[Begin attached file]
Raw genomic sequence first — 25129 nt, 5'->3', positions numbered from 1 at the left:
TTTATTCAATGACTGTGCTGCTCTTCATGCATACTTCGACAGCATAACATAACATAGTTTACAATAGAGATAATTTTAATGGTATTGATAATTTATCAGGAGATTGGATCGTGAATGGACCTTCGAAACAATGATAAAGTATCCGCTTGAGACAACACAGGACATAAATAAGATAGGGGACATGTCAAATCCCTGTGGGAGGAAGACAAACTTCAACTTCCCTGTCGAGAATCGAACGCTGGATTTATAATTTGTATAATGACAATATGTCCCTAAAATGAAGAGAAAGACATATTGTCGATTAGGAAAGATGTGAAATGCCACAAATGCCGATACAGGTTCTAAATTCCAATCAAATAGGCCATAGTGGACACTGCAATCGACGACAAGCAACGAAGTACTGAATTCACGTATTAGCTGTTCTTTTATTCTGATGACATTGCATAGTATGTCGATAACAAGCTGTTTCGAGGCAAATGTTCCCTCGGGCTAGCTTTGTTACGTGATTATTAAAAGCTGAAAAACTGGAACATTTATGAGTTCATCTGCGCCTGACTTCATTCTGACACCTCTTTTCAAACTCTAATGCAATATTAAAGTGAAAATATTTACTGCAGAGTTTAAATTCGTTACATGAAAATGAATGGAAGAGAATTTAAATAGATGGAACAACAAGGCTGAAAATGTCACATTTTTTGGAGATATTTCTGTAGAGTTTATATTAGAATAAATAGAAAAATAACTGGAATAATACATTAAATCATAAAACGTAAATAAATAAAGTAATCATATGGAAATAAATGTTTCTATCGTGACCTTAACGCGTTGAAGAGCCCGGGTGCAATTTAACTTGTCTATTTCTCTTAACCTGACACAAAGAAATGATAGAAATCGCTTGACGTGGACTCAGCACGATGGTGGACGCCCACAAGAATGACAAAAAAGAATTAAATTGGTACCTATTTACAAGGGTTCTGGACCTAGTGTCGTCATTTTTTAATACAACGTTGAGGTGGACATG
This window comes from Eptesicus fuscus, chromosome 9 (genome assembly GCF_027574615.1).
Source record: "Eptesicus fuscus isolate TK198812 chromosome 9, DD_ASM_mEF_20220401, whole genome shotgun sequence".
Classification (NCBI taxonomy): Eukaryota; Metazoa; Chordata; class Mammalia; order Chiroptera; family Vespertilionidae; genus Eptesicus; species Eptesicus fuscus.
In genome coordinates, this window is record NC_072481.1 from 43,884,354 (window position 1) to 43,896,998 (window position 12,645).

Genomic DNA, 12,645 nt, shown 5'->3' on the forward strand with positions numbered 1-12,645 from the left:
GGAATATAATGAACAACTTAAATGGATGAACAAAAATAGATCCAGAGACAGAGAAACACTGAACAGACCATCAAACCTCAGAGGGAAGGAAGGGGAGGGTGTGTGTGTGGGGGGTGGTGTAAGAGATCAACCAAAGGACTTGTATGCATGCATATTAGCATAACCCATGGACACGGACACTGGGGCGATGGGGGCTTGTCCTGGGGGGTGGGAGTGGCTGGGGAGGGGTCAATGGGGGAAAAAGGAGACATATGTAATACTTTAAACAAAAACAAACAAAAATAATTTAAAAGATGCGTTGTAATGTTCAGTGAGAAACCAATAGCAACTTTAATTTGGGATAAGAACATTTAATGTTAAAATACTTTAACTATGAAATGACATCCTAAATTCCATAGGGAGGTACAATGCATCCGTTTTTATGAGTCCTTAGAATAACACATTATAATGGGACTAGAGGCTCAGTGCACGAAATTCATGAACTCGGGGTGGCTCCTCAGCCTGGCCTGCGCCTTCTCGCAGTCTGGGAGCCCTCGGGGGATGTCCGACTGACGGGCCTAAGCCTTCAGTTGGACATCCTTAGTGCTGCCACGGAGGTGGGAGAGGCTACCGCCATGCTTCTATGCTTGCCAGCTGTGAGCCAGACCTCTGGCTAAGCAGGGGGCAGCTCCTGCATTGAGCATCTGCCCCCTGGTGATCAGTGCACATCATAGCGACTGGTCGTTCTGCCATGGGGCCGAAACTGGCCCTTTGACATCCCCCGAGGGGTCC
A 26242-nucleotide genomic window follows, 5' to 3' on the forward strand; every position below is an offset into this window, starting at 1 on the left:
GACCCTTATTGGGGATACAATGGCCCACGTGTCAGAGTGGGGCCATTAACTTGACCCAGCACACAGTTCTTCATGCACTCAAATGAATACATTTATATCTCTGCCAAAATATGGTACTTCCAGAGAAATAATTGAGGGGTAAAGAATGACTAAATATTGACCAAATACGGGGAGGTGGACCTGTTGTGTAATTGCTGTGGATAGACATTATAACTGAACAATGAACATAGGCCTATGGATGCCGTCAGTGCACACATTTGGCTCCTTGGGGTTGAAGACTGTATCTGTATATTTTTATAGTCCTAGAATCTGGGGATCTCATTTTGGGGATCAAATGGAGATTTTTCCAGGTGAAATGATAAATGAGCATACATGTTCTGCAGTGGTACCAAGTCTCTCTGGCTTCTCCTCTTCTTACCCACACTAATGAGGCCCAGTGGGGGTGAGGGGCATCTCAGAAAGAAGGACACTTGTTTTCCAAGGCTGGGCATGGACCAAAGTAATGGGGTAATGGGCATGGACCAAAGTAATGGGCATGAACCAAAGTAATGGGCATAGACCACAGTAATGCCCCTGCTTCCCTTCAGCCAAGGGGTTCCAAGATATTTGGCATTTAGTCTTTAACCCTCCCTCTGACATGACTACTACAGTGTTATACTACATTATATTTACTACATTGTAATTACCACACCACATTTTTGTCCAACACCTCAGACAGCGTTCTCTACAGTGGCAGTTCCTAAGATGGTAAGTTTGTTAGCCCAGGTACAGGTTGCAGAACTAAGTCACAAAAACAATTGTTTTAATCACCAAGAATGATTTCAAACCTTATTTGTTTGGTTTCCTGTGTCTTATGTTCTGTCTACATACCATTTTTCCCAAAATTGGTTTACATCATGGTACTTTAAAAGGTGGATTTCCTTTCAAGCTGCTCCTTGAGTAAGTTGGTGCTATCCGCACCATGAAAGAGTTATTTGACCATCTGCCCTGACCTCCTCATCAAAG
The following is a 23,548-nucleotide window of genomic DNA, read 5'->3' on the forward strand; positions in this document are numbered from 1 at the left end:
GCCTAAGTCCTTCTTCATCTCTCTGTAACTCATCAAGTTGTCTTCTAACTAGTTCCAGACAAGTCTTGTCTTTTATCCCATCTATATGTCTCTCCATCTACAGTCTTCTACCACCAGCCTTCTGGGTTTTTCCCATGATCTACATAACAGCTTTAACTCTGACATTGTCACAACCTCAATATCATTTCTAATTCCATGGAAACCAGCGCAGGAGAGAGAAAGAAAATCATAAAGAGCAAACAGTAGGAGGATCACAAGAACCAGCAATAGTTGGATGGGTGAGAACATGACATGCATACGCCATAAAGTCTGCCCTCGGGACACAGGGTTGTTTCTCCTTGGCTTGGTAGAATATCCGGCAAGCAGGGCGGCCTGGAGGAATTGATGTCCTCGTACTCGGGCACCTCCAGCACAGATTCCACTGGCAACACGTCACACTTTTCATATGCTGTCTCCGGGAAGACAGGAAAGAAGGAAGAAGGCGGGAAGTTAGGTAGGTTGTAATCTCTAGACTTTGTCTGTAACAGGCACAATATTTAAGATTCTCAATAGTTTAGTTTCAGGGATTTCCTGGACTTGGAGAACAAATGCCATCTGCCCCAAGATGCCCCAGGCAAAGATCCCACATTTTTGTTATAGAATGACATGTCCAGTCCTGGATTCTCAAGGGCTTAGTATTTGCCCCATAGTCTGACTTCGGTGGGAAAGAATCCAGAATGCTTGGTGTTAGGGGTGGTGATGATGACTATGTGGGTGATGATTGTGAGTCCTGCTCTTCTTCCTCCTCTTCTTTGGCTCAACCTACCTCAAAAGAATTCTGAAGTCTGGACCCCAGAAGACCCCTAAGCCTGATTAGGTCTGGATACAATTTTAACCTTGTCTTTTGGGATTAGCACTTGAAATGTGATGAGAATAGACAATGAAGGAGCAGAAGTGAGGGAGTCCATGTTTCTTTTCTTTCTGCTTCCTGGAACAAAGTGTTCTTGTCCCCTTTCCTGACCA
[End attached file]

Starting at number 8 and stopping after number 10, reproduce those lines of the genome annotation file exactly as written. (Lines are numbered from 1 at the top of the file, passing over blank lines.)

GGAATATAATGAACAACTTAAATGGATGAACAAAAATAGATCCAGAGACAGAGAAACACTGAACAGACCATCAAACCTCAGAGGGAAGGAAGGGGAGGGTGTGTGTGTGGGGGGTGGTGTAAGAGATCAACCAAAGGACTTGTATGCATGCATATTAGCATAACCCATGGACACGGACACTGGGGCGATGGGGGCTTGTCCTGGGGGGTGGGAGTGGCTGGGGAGGGGTCAATGGGGGAAAAAGGAGACATATGTAATACTTTAAACAAAAACAAACAAAAATAATTTAAAAGATGCGTTGTAATGTTCAGTGAGAAACCAATAGCAACTTTAATTTGGGATAAGAACATTTAATGTTAAAATACTTTAACTATGAAATGACATCCTAAATTCCATAGGGAGGTACAATGCATCCGTTTTTATGAGTCCTTAGAATAACACATTATAATGGGACTAGAGGCTCAGTGCACGAAATTCATGAACTCGGGGTGGCTCCTCAGCCTGGCCTGCGCCTTCTCGCAGTCTGGGAGCCCTCGGGGGATGTCCGACTGACGGGCCTAAGCCTTCAGTTGGACATCCTTAGTGCTGCCACGGAGGTGGGAGAGGCTACCGCCATGCTTCTATGCTTGCCAGCTGTGAGCCAGACCTCTGGCTAAGCAGGGGGCAGCTCCTGCATTGAGCATCTGCCCCCTGGTGATCAGTGCACATCATAGCGACTGGTCGTTCTGCCATGGGGCCGAAACTGGCCCTTTGACATCCCCCGAGGGGTCC
A 26242-nucleotide genomic window follows, 5' to 3' on the forward strand; every position below is an offset into this window, starting at 1 on the left:
GACCCTTATTGGGGATACAATGGCCCACGTGTCAGAGTGGGGCCATTAACTTGACCCAGCACACAGTTCTTCATGCACTCAAATGAATACATTTATATCTCTGCCAAAATATGGTACTTCCAGAGAAATAATTGAGGGGTAAAGAATGACTAAATATTGACCAAATACGGGGAGGTGGACCTGTTGTGTAATTGCTGTGGATAGACATTATAACTGAACAATGAACATAGGCCTATGGATGCCGTCAGTGCACACATTTGGCTCCTTGGGGTTGAAGACTGTATCTGTATATTTTTATAGTCCTAGAATCTGGGGATCTCATTTTGGGGATCAAATGGAGATTTTTCCAGGTGAAATGATAAATGAGCATACATGTTCTGCAGTGGTACCAAGTCTCTCTGGCTTCTCCTCTTCTTACCCACACTAATGAGGCCCAGTGGGGGTGAGGGGCATCTCAGAAAGAAGGACACTTGTTTTCCAAGGCTGGGCATGGACCAAAGTAATGGGGTAATGGGCATGGACCAAAGTAATGGGCATGAACCAAAGTAATGGGCATAGACCACAGTAATGCCCCTGCTTCCCTTCAGCCAAGGGGTTCCAAGATATTTGGCATTTAGTCTTTAACCCTCCCTCTGACATGACTACTACAGTGTTATACTACATTATATTTACTACATTGTAATTACCACACCACATTTTTGTCCAACACCTCAGACAGCGTTCTCTACAGTGGCAGTTCCTAAGATGGTAAGTTTGTTAGCCCAGGTACAGGTTGCAGAACTAAGTCACAAAAACAATTGTTTTAATCACCAAGAATGATTTCAAACCTTATTTGTTTGGTTTCCTGTGTCTTATGTTCTGTCTACATACCATTTTTCCCAAAATTGGTTTACATCATGGTACTTTAAAAGGTGGATTTCCTTTCAAGCTGCTCCTTGAGTAAGTTGGTGCTATCCGCACCATGAAAGAGTTATTTGACCATCTGCCCTGACCTCCTCATCAAAG